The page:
Beechcraft Baron Owners still love their aircraft, and the Piper Seneca is still in production, but single-engine turboprops are produced in much larger numbers.

Those are the reasons why some pilots who once considered a piston multi-engine aircraft are taking a long look at the single-engine turboprop market.

Turbo Props: Thirty years ago, there weren’t many single-engine turboprop aircraft on the market. Many pilots made the decision to buy an aircraft with two engines to keep the family safer—especially when making long flights above water—and to go a little faster than their former piston single-engine aircraft. Today the story is much different.

Today there is cannibalization of the piston multi-engine market by single-engine turboprops. The aircraft responsible for this include the Piper Meridian, now known as the Piper M500 and M600, the Daher TBM, and the Pilatus PC-12 NG.  Today there is not only an ever-growing choice of single-engine turboprop aircraft to choose from, but they are priced close to the cost of a multi-engine aircraft yet have similar capabilities.

The reliability of a turboprop is far better than the risk of an engine failure on a multi-engine aircraft. People have voted with their feet, moving towards dealers of turboprop single-engine aircraft, even though those aircraft cost a little more and have a higher operating cost.

Today’s aircraft buyers feel one engine is easier to manage and the aircraft systems are less complex.

2018 was an equally great year for the Turbo Prop market. The models in high demand last year continue to be hot commodities in 2019. PC12’s are scarce on the pre-owned market and along with King Air B200 and 350’s. 49% of new deliveries last year were made by King Air and Pilatus a trend that will continue. It seems that there are more and more aircraft models competing in this space, and simply stated this is a fantastic category of aircraft that meets a very large buying segment. When you factor in specialty aircraft like the Viking and Kodiak its apparent manufacturers are building what they see as a huge opportunity to offer niche aircraft in a growing segment of enthusiast aviators.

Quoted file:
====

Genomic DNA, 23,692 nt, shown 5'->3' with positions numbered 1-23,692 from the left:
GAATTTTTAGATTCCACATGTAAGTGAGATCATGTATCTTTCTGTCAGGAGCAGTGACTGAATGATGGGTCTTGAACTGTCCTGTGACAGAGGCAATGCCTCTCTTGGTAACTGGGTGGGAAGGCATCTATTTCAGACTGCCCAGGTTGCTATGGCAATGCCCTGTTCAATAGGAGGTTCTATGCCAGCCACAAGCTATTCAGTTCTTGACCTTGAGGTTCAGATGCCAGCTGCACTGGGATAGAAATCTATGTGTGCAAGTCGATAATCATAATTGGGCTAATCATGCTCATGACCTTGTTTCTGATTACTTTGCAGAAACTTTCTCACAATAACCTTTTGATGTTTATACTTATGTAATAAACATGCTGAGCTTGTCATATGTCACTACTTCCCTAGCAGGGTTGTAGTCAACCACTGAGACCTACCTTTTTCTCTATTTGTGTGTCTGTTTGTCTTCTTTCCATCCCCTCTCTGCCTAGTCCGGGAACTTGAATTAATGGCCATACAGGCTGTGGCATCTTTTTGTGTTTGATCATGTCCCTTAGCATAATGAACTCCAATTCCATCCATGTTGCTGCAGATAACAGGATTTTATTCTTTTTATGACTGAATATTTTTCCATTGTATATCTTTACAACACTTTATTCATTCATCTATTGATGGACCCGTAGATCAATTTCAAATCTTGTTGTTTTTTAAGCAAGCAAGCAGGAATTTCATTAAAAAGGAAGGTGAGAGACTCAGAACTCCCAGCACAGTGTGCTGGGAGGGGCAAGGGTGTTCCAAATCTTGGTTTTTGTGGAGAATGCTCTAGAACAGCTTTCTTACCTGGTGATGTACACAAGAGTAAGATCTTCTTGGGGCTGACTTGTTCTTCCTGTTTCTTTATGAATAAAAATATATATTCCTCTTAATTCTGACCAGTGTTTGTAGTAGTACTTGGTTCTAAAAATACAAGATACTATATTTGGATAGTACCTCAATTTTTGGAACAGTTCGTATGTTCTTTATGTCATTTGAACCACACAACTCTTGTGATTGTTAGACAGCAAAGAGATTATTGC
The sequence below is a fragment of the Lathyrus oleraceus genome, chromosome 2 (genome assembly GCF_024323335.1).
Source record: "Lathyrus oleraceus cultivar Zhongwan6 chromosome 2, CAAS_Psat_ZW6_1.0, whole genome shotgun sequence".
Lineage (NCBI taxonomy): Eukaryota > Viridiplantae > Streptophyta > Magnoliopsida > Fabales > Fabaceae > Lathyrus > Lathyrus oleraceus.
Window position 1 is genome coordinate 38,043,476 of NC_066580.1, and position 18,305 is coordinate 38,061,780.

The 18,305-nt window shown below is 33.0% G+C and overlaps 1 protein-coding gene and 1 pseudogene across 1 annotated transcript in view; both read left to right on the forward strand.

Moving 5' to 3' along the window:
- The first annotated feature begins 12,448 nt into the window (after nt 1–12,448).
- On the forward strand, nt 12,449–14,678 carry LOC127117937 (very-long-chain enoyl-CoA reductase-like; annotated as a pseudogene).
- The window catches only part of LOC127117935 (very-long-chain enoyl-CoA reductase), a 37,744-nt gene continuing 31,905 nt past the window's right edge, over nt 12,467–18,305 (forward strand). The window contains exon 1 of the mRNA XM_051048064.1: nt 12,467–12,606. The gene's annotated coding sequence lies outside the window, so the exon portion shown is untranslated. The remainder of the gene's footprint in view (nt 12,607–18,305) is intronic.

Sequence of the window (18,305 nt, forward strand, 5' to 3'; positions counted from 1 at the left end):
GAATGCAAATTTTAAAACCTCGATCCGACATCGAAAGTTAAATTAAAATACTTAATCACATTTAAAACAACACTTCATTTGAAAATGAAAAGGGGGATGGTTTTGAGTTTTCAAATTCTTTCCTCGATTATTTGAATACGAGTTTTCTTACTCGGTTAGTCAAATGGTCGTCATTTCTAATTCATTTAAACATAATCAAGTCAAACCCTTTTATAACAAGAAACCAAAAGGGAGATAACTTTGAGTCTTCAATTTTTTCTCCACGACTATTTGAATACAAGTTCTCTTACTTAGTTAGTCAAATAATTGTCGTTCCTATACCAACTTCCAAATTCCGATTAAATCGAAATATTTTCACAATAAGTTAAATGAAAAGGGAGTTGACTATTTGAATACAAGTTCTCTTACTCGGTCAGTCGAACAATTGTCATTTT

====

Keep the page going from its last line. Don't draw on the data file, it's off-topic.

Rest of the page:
Business Jets: We anticipate 2019 to play out much like 2018 did. A seller’s market with a lack of like-new used inventory should produce a higher value. Many buyers are reporting settling for a 3rdor 4thchoice as inventory continues to sell. There were 200 new sales made by the OEM’s in 2018 which will result in about the same new deliveries for 2019. We expect Bombardier and Gulfstream to benefit in the long-range cabin class market as the 7500 and G500 are delivering, as a side note we anticipate the older GEX’s and G550’s to continue softening as buyers look for the latest and greatest technology available.   There were over 700 used transactions both on, and off market and the top three models that had the most transactions last quarter were the CJ2/CJ2+, Hawker 800XP and the Citation Mustang.

 Commercial Aircraft: Boeing and Airbus set records in 2018, with 800 and 806 deliveries respectively for each OEM. Boeing logged 893 new orders in 2018 compared to 747 for Airbus.

 Helicopter: Kurt Robinson reports that he expects less sales of new Robinsons in 2019 with production remaining to hold steady at an annual rate of approximately 300 (the average over the last 5 years) helicopters across all models with a possible increase to 309 in 2019. He mentioned that the combination of a stronger dollar, higher interest rates and potential tariffs on China and Russia will adversely affect their sales to foreign countries as exports represent around 70% of their total sales.